Swedish word of the day: borgerlig

Swedish word of the day: borgerlig
Do you know all the different meanings of this Swedish word? Photo: Annie Spratt/Unsplash/Nicolas Raymond
Today's Swedish word of the day is interesting as it has three different meanings.

The word borgerlig is used when describing a conservative or non-socialist political party. The Swedish parliamentary parties usually described as borgerlig are the Centre Party, the Liberals, the Christian Democrats and the Moderates. These four parties are sometimes also referred to as the borgerliga blocket (the conservative bloc) – although the bloc has become more fragmented, with the Sweden Democrats trying to strengthen ties with the bloc and the Centre Party distancing itself from collaboration with the anti-immigration party.

Borgerlig can also be used to describe something civil or secular. This could be a non-religious marriage where the couple in question are married by a state official rather than a religious official. Similarly, a borgerlig funeral is the term used to describe a non-religious funeral.

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In Sweden, a borgerlig wedding can take place almost anywhere – in a restaurant, function room, or even outdoors, as long as there is a registrar present. The venue does not need to hold a wedding licence for the marriage to be valid.

Another translation of borgerlig is a term to describe someone or something middle-class – roughly like the French petit bourgeois. This can have a slightly offensive meaning, depending on who’s speaking.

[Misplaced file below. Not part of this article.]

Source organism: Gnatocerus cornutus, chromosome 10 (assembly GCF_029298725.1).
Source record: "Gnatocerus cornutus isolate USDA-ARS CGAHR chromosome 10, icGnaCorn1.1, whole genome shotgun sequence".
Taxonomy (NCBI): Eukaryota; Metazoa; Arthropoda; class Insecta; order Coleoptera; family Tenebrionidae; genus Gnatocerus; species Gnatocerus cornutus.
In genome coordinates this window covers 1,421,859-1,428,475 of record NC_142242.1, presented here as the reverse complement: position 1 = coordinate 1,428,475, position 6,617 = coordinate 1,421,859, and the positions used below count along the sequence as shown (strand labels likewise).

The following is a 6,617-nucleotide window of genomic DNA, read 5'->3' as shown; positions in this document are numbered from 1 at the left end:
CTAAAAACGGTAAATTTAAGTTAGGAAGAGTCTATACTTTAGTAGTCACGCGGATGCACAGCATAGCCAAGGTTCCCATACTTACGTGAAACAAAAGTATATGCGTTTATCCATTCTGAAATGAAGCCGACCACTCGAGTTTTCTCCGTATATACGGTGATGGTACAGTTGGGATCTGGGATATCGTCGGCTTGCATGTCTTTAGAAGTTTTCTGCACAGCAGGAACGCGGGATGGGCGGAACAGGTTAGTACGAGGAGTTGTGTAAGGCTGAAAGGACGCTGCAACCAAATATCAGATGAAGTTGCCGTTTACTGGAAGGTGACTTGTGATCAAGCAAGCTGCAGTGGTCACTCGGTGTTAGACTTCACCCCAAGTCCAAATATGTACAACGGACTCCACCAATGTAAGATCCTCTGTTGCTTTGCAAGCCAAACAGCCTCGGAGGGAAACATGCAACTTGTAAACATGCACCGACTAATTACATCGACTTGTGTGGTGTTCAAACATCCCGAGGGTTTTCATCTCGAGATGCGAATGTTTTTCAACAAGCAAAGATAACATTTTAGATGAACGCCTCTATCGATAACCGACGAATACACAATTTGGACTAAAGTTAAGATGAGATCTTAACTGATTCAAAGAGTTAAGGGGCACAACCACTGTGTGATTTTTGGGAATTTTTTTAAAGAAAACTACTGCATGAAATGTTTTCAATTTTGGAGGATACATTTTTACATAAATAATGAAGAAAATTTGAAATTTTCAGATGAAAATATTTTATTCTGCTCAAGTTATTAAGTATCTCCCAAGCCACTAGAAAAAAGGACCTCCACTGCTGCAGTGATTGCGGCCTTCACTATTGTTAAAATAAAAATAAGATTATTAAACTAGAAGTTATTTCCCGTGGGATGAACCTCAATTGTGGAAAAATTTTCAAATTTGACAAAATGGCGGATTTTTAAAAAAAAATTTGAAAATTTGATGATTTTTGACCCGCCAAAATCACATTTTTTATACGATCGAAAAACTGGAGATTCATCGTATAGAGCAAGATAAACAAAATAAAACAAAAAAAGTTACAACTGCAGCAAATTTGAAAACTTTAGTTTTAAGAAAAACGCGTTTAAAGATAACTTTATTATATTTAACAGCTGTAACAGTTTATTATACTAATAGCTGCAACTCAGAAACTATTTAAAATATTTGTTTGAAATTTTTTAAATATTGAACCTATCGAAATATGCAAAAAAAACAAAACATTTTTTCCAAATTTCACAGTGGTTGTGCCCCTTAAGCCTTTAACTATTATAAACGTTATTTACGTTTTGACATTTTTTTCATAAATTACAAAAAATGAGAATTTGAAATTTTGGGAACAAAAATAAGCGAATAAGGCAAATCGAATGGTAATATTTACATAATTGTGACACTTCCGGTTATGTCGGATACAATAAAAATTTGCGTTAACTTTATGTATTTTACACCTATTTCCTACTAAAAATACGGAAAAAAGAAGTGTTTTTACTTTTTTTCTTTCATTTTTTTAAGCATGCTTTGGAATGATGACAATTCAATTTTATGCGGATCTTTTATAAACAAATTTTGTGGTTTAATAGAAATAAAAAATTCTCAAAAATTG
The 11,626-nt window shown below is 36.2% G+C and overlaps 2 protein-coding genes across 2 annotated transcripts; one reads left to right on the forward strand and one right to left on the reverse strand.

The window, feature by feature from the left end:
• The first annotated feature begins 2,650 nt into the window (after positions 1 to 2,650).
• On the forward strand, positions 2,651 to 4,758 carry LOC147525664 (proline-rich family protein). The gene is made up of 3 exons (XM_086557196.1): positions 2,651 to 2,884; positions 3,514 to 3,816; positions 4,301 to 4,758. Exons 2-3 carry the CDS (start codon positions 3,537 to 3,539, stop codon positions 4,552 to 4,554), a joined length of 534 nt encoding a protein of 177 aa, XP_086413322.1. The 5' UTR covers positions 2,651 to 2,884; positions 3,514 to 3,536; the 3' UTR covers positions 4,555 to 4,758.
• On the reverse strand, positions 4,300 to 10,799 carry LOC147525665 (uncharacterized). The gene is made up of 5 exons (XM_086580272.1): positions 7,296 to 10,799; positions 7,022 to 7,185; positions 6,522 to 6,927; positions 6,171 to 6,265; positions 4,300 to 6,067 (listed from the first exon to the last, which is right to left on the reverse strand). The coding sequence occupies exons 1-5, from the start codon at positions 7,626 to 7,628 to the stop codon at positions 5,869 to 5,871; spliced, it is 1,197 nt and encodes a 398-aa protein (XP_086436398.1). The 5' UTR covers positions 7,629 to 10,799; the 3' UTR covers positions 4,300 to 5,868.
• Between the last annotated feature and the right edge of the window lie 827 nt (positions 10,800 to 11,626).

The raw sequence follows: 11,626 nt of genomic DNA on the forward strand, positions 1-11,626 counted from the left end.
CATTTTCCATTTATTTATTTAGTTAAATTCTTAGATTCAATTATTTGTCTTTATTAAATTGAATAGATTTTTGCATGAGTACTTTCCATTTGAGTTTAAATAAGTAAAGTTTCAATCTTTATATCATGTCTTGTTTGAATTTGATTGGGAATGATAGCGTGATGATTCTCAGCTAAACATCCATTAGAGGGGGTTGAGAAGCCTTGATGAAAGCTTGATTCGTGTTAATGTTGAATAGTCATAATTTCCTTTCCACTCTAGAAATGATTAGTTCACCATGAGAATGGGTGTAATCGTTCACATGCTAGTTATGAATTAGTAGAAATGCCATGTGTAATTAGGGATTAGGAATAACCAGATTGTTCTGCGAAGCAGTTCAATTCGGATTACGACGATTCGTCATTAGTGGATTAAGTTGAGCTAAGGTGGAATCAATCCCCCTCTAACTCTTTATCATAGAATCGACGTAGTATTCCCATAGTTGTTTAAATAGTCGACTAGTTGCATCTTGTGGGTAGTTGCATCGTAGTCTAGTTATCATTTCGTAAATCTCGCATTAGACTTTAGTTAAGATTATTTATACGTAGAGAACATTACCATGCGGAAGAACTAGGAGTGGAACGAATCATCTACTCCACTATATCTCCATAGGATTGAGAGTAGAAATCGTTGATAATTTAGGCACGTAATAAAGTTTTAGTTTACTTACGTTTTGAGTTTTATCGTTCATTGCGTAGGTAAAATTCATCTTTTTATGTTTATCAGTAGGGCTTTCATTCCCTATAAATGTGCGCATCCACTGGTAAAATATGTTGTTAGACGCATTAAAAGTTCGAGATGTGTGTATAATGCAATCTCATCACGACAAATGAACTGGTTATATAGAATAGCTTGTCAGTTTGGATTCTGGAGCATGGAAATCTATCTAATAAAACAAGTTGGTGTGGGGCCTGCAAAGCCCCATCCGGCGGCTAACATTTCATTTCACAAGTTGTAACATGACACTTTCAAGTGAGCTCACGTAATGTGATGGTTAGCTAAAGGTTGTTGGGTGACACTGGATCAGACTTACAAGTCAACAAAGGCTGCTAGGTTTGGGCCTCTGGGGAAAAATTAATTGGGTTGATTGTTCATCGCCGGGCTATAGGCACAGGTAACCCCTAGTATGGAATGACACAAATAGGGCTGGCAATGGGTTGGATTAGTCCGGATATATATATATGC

Borgerlig‘s three meanings may seem unrelated at first, but they all have the same origin. The word borgerlig originally referred to people (borgare – from the German Bürger) living inside the walls of a fort or castle (borg). Later, it became the term used to describe the social class of people living in cities as opposed to people living in the countryside or the nobility.

Finally, this meaning developed to encompass things to do with the state – a borgerlig wedding or funeral is an event where the state is the authority carrying out the ceremony, rather than the church. This meaning can also be seen in the term borgerligt krig – not a middle-class war, but a civil war (although a civil war is more often referred to as an inbördeskrig in Swedish).

Examples:

Visst är det lite småborgerligt att spela padel?

It’s a bit middle-class to play padel, isn’t it?

Vi tänkte gifta oss borgerligt.

We’re thinking of having a civil wedding.

Väljarstödet ökar för det borgerliga blocket.

Voter support for the conservative bloc is increasing.

Villa, Volvo, Vovve: The Local’s Word Guide to Swedish Life, written by The Local’s journalists, is now available to order. Head to lysforlag.com/vvv to read more about it. It is also possible to buy your copy from Amazon US, Amazon UK, Bokus or Adlibris.


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